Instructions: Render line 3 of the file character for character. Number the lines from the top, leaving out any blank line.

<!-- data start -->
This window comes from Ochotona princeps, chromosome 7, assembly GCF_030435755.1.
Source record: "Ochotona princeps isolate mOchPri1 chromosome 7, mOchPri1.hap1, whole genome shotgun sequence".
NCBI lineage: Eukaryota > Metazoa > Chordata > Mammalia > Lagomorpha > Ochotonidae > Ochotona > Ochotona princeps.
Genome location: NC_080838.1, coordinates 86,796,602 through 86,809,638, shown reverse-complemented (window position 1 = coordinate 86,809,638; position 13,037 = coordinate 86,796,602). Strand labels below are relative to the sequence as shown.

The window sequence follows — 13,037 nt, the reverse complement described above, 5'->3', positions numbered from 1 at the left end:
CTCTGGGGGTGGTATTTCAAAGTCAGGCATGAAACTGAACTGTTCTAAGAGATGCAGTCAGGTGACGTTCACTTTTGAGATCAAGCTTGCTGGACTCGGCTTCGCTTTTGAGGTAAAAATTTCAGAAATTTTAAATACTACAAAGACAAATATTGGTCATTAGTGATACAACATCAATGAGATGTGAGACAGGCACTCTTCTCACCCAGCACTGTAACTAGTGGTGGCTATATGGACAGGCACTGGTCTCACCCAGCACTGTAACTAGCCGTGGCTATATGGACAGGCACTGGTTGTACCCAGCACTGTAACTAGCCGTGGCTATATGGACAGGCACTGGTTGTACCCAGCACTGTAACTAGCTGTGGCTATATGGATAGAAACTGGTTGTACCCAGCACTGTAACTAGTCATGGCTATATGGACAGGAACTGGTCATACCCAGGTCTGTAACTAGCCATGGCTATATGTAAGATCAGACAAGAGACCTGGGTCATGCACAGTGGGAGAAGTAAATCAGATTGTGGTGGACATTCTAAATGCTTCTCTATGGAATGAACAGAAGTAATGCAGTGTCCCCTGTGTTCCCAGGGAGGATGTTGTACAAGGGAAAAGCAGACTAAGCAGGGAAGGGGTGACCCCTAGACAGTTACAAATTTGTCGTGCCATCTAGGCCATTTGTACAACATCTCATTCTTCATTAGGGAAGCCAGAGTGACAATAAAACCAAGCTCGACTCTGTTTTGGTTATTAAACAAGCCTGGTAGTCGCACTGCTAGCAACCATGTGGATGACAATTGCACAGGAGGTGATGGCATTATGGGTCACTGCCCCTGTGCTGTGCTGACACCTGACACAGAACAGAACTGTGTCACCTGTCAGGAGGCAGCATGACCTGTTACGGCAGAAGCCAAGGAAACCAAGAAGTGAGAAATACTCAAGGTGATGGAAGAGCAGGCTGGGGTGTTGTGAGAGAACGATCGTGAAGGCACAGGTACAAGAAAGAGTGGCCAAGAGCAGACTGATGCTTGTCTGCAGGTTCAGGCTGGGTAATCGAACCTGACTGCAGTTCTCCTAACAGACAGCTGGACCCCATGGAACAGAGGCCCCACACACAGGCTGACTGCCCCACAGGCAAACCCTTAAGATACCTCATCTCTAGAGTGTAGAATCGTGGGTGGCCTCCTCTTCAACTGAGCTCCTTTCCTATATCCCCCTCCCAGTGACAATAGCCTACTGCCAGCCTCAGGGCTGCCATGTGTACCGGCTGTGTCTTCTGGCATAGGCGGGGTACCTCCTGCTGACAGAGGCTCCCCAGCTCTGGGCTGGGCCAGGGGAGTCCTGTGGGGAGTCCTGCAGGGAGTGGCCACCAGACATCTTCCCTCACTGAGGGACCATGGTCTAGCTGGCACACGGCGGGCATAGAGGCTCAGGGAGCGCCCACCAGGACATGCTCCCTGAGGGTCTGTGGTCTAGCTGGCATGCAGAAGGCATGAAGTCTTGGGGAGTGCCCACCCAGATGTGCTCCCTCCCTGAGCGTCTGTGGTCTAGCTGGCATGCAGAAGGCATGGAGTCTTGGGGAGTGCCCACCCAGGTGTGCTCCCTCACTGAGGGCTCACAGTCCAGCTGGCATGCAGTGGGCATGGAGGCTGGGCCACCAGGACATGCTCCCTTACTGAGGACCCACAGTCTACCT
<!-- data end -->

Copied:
NCBI lineage: Eukaryota > Metazoa > Chordata > Mammalia > Lagomorpha > Ochotonidae > Ochotona > Ochotona princeps.